What Are the Goals of Orthopedic Rehabilitation?

Rehabilitation is an interdisciplinary field. In orthopedic rehabilitation, mainly specialists in orthopedics and trauma surgery take care of the patients. In the beginning, the therapy goals are discussed together, and a therapy plan is created. A multimodal therapy concept includes sports and physiotherapy, physical therapy, and occupational therapy. Also, the patient receives psychological treatment and comprehensive advice on various health and lifestyle aspects, e.g., nutrition and prevention in everyday life and at work.

An overview of the goals:

  • Reducing the consequences of illness with regard to body, psyche and social contact
  • Pain reduction
  • Increase of the resilience limit
  • Increase of the general well-being
  • Fitness improvement
  • Improving the mobility of joints and spine
  • Improving endurance and strength

How and Where Can I Apply for a Treatment in an Orthopedic Rehabilitation clinic?

A doctor has to determine the requirements for rehabilitation. The patient must have the prognosis that rehabilitation can alleviate the existing symptoms. Besides, the patient must be in the physical and mental condition to start and complete the rehabilitation. The application involves several steps and is a complicated procedure.

Application for an Orthopedic Rehabilitation

Patients can apply for rehabilitation as a follow-up treatment after an inpatient stay or as a treatment without prior hospitalization.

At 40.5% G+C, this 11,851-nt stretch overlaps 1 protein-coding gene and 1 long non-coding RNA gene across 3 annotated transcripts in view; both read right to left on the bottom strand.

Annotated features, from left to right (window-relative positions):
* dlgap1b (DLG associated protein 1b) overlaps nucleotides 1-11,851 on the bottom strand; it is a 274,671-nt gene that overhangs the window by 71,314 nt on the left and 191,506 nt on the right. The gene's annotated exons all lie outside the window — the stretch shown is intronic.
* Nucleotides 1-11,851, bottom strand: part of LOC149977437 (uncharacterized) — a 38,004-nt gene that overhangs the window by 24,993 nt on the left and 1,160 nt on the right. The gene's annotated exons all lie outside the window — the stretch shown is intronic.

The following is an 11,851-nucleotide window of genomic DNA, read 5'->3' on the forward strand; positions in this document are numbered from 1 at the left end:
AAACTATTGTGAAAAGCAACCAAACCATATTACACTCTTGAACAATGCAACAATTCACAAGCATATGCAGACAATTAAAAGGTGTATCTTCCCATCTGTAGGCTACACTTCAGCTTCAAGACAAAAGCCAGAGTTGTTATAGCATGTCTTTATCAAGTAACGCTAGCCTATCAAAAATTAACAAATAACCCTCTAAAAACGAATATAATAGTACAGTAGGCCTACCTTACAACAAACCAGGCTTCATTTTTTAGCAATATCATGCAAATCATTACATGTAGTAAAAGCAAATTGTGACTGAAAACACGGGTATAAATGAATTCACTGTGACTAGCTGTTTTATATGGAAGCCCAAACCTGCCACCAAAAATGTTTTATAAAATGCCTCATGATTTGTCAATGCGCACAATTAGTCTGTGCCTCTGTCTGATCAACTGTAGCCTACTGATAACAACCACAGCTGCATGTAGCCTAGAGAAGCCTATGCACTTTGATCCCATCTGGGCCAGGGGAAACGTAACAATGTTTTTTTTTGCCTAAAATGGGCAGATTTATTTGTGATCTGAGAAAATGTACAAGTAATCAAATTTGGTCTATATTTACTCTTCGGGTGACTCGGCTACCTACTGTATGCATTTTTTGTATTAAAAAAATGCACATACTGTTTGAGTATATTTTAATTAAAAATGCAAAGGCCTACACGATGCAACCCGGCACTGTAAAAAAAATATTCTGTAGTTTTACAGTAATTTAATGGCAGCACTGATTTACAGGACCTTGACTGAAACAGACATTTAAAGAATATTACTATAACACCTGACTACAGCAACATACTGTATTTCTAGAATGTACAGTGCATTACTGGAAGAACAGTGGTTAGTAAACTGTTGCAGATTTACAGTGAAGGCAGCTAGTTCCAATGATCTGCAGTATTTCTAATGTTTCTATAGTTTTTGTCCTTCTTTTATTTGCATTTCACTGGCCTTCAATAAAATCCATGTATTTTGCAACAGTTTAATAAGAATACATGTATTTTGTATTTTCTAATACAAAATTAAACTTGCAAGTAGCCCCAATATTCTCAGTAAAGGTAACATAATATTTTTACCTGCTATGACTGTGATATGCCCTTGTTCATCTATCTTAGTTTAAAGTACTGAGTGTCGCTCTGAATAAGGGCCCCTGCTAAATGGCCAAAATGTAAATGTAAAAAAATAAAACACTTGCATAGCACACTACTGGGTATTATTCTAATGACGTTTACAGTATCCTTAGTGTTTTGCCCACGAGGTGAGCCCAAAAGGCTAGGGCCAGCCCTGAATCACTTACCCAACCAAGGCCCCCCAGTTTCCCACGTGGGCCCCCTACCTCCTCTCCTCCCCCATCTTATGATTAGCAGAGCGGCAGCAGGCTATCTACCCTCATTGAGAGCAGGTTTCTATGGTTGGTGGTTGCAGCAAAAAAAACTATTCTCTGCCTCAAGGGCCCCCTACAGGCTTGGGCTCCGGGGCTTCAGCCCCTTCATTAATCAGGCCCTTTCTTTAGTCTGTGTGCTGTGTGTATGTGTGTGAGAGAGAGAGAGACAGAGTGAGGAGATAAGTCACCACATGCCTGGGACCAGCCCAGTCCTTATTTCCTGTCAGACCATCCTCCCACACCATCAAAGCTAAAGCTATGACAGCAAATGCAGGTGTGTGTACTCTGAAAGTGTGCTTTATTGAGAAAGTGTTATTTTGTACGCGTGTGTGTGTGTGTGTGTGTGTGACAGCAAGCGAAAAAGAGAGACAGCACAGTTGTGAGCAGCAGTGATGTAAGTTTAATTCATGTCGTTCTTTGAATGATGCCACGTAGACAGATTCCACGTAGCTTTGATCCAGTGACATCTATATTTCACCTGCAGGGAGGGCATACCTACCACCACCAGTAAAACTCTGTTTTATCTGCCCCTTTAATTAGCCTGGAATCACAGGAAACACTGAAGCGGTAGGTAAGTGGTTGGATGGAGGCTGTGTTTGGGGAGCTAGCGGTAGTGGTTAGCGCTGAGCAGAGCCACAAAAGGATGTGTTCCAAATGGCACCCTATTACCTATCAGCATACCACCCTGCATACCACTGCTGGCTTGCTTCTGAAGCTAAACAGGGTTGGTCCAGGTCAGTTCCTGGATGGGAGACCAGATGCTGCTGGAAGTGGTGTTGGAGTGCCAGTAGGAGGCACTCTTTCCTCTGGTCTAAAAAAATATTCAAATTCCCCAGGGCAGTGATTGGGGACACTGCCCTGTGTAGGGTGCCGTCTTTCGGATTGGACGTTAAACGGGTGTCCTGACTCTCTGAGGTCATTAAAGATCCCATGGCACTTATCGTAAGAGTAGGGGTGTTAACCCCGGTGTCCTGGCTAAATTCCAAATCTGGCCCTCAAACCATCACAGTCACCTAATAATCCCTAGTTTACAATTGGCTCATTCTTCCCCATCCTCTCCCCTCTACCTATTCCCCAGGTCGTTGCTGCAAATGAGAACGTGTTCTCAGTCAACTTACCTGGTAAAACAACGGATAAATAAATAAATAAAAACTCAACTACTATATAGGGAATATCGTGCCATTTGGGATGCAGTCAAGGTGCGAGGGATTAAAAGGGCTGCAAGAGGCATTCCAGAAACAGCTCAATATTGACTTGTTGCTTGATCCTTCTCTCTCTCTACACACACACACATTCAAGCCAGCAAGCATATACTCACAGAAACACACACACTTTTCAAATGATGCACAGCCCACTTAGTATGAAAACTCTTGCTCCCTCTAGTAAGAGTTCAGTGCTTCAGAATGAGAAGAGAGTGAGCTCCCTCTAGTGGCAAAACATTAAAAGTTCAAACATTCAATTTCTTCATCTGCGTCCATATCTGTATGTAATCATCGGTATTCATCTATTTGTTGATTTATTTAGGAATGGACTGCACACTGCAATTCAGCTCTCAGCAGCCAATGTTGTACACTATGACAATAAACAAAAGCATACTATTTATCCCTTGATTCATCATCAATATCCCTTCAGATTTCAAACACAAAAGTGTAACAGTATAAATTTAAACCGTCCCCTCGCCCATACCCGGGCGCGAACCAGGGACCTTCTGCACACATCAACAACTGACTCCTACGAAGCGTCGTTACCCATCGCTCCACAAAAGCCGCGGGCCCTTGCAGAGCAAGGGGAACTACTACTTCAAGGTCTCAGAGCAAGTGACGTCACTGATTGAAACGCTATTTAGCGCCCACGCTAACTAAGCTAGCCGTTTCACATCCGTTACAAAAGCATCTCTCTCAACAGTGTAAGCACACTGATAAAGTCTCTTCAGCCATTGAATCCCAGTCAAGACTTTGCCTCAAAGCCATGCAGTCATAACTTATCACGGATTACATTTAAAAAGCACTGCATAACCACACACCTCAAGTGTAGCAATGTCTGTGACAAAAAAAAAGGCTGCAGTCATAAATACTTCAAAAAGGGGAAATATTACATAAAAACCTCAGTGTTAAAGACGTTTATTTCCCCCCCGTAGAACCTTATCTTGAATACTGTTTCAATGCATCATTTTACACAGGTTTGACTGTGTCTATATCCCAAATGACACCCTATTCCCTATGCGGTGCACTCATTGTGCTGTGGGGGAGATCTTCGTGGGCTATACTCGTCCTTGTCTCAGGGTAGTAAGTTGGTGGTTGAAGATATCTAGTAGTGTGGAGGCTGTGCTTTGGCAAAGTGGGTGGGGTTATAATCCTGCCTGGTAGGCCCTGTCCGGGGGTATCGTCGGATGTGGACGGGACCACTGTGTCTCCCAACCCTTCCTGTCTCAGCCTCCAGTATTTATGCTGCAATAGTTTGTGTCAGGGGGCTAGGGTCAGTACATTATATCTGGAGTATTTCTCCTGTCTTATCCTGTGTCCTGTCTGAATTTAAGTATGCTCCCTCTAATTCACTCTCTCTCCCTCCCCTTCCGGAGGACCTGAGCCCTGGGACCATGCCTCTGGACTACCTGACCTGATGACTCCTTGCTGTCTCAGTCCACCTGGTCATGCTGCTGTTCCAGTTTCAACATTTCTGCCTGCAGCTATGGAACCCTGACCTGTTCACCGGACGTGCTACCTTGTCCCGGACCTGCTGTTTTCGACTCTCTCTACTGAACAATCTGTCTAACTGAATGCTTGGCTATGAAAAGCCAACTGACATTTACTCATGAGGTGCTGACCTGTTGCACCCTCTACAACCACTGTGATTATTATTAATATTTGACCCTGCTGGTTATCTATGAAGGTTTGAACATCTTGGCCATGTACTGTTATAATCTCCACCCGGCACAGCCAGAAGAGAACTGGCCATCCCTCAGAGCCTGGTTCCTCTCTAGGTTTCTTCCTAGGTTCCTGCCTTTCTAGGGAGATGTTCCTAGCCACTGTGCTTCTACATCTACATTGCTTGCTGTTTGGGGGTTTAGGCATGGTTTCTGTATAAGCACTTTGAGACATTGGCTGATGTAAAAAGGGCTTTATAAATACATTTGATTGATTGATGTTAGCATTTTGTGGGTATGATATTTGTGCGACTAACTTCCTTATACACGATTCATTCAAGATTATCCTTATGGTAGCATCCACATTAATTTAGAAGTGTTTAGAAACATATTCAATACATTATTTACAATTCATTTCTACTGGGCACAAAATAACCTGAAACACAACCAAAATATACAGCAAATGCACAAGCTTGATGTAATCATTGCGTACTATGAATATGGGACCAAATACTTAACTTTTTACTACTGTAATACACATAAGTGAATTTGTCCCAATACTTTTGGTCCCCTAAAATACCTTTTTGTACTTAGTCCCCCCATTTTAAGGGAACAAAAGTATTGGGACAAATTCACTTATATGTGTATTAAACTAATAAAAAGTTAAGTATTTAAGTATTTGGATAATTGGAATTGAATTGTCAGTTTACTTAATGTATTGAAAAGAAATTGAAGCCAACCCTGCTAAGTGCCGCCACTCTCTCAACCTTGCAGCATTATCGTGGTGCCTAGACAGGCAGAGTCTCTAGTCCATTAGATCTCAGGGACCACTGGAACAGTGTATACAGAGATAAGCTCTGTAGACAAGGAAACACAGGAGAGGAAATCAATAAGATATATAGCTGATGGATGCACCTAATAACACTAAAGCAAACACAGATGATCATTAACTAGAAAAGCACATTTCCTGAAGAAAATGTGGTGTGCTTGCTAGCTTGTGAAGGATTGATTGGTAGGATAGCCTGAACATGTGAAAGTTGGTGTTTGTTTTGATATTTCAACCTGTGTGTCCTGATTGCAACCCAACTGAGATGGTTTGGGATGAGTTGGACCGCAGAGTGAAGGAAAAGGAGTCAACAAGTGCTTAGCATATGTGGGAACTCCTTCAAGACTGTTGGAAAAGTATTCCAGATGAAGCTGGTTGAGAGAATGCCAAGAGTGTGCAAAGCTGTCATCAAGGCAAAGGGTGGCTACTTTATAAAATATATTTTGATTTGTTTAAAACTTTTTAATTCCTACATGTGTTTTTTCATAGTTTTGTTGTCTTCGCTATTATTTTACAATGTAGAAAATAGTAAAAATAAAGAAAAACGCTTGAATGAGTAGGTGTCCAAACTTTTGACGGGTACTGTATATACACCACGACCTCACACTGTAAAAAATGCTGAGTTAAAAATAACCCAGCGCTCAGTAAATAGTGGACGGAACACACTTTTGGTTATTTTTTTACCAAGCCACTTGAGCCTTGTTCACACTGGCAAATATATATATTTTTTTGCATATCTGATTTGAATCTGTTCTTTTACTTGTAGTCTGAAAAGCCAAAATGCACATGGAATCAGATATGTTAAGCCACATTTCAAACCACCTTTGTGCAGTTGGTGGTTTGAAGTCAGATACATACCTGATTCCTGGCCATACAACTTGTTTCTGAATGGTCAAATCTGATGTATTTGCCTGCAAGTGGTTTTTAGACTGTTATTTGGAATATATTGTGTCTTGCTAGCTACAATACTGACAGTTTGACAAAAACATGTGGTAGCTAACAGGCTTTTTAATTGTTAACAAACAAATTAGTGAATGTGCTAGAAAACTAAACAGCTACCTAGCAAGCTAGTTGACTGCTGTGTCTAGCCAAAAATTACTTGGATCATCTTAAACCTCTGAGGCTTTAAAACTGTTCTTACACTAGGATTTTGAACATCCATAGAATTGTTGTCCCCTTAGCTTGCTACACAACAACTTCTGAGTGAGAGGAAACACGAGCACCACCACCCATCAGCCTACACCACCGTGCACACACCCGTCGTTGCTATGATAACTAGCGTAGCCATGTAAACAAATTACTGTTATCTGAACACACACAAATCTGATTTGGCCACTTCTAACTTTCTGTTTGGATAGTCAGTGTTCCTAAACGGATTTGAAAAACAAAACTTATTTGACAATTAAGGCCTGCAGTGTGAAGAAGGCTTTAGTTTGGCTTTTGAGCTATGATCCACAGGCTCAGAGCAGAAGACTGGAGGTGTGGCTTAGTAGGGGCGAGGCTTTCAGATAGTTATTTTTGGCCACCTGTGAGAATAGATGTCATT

The responsible payers are the German Pension Insurance for the working population, disability pensioners, and job applicants. At the same time, the health-insurance is responsible for non-working adults and pensioners. The corresponding rehabilitation application must be filled out and include the following documents:

  • Self-disclosure form
  • List of pre-existing diseases
  • Medical report from the doctor
  • Choice of the clinic (if there is a preference)
  • The attending physician must justify the rehabilitation to the payer
  • The necessity of the rehabilitation is checked by the insurance company

If authorization is granted, the patient must inform his doctor and employer that rehabilitation will be attended. The payer will send information and details of the stay.

If the rehabilitation is rejected, the patient can object to this and justify the objection with a statement or expert opinion.

Source :

  • Sozialgesetzbuch Neuntes Buch (SGB IX)
  • Hanns-Peter Scharf: Orthopädie und Unfallchirurgie. Elsevier 2011, ISBN 978-3-437-24401-8.
  • Rabenberg: Gesundheitsberichterstattung des Bundes - Heft 54: Arthrose. Robert-Koch-Institut (RKI) 2013, ISBN 978-3-896-06219-2.
  • Stöve et al.: S2k-Leitlinie Gonarthrose. Deutsche Gesellschaft für Orthopädie und Orthopädische Chirurgie (DGOOC). Stand November 2017. Accessed on 27 June 2018.
  • Michael et al.: The Epidemiology, Etiology, Diagnosis, and Treatment of Osteoarthritis of the Knee. In: Deutsches Aerzteblatt Online. 2010, doi: 10.3238/arztebl.2010.0152.
  • Bretschneider, Günther: Hüftgelenk – Arthrose und Arthritis. In: Orthopädie und Unfallchirurgie up2date. Volume 10, number 03, 2015, doi: 10.1055/s-0041-101944, S. 231–256.